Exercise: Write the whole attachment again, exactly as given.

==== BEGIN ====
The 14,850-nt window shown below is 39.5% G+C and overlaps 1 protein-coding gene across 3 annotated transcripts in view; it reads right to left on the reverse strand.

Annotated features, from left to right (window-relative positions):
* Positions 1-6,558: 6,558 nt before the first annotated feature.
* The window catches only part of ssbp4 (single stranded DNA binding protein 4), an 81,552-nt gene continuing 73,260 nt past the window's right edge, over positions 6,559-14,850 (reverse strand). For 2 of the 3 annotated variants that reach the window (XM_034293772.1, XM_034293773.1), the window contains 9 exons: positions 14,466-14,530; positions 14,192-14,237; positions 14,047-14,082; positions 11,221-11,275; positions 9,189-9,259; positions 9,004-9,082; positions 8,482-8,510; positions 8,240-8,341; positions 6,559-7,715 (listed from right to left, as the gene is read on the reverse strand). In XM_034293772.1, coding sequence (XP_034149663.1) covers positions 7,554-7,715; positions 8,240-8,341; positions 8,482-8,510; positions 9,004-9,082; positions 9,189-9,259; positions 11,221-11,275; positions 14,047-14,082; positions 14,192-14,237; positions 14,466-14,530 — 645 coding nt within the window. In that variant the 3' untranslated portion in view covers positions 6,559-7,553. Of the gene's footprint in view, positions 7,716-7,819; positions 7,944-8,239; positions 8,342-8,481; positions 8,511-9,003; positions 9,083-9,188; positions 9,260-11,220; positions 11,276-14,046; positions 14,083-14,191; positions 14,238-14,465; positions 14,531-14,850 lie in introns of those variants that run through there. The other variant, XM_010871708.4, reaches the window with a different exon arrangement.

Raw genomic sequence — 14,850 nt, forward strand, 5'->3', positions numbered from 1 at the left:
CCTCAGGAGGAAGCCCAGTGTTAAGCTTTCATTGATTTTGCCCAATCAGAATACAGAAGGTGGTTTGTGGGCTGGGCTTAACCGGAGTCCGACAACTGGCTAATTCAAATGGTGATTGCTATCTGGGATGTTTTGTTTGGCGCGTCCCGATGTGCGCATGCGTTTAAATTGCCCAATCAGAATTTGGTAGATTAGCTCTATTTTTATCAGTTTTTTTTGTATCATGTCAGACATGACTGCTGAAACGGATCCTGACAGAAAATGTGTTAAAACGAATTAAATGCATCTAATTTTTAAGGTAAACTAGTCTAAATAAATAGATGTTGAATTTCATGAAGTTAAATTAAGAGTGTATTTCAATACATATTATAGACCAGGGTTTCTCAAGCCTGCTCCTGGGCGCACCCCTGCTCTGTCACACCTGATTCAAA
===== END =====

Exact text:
The 14,850-nt window shown below is 39.5% G+C and overlaps 1 protein-coding gene across 3 annotated transcripts in view; it reads right to left on the reverse strand.

Annotated features, from left to right (window-relative positions):
* Positions 1-6,558: 6,558 nt before the first annotated feature.
* The window catches only part of ssbp4 (single stranded DNA binding protein 4), an 81,552-nt gene continuing 73,260 nt past the window's right edge, over positions 6,559-14,850 (reverse strand). For 2 of the 3 annotated variants that reach the window (XM_034293772.1, XM_034293773.1), the window contains 9 exons: positions 14,466-14,530; positions 14,192-14,237; positions 14,047-14,082; positions 11,221-11,275; positions 9,189-9,259; positions 9,004-9,082; positions 8,482-8,510; positions 8,240-8,341; positions 6,559-7,715 (listed from right to left, as the gene is read on the reverse strand). In XM_034293772.1, coding sequence (XP_034149663.1) covers positions 7,554-7,715; positions 8,240-8,341; positions 8,482-8,510; positions 9,004-9,082; positions 9,189-9,259; positions 11,221-11,275; positions 14,047-14,082; positions 14,192-14,237; positions 14,466-14,530 — 645 coding nt within the window. In that variant the 3' untranslated portion in view covers positions 6,559-7,553. Of the gene's footprint in view, positions 7,716-7,819; positions 7,944-8,239; positions 8,342-8,481; positions 8,511-9,003; positions 9,083-9,188; positions 9,260-11,220; positions 11,276-14,046; positions 14,083-14,191; positions 14,238-14,465; positions 14,531-14,850 lie in introns of those variants that run through there. The other variant, XM_010871708.4, reaches the window with a different exon arrangement.

Raw genomic sequence — 14,850 nt, forward strand, 5'->3', positions numbered from 1 at the left:
CCTCAGGAGGAAGCCCAGTGTTAAGCTTTCATTGATTTTGCCCAATCAGAATACAGAAGGTGGTTTGTGGGCTGGGCTTAACCGGAGTCCGACAACTGGCTAATTCAAATGGTGATTGCTATCTGGGATGTTTTGTTTGGCGCGTCCCGATGTGCGCATGCGTTTAAATTGCCCAATCAGAATTTGGTAGATTAGCTCTATTTTTATCAGTTTTTTTTGTATCATGTCAGACATGACTGCTGAAACGGATCCTGACAGAAAATGTGTTAAAACGAATTAAATGCATCTAATTTTTAAGGTAAACTAGTCTAAATAAATAGATGTTGAATTTCATGAAGTTAAATTAAGAGTGTATTTCAATACATATTATAGACCAGGGTTTCTCAAGCCTGCTCCTGGGCGCACCCCTGCTCTGTCACACCTGATTCAAA